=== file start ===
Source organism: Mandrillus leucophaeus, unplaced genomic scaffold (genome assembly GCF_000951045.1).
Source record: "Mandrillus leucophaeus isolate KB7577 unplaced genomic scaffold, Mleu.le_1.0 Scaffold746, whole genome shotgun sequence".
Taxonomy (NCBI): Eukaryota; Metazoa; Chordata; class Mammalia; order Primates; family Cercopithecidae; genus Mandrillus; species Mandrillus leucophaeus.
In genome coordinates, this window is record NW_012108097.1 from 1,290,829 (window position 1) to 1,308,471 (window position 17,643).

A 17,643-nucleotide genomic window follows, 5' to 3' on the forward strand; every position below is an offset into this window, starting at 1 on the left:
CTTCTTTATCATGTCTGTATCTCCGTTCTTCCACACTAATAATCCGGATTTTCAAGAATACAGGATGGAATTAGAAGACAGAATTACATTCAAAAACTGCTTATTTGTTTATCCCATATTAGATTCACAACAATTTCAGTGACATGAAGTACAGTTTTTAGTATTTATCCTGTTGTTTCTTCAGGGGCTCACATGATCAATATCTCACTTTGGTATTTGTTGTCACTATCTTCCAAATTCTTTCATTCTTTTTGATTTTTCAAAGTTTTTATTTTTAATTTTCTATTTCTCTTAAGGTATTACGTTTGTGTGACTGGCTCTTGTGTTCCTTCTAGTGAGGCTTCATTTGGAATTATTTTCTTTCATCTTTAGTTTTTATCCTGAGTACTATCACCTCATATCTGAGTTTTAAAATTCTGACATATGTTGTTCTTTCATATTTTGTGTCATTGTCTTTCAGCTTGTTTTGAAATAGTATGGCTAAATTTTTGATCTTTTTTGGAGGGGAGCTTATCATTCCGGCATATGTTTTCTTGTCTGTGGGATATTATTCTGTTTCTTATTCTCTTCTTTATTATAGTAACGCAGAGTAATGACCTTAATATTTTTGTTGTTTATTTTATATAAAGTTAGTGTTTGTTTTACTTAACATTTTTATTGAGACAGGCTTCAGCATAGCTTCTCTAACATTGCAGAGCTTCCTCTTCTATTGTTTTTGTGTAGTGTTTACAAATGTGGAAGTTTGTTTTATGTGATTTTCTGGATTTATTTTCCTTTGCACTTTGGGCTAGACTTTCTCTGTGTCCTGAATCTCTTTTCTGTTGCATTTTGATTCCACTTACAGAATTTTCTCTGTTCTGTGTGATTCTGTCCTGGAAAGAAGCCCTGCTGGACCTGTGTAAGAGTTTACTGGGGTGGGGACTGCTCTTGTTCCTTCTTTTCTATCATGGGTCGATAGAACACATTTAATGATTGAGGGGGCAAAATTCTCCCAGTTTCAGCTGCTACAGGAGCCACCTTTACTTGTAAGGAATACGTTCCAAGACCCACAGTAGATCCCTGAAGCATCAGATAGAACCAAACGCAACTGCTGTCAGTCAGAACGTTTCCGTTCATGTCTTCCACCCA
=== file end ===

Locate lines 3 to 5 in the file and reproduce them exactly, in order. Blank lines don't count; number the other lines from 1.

Taxonomy (NCBI): Eukaryota; Metazoa; Chordata; class Mammalia; order Primates; family Cercopithecidae; genus Mandrillus; species Mandrillus leucophaeus.
In genome coordinates, this window is record NW_012108097.1 from 1,290,829 (window position 1) to 1,308,471 (window position 17,643).

A 17,643-nucleotide genomic window follows, 5' to 3' on the forward strand; every position below is an offset into this window, starting at 1 on the left: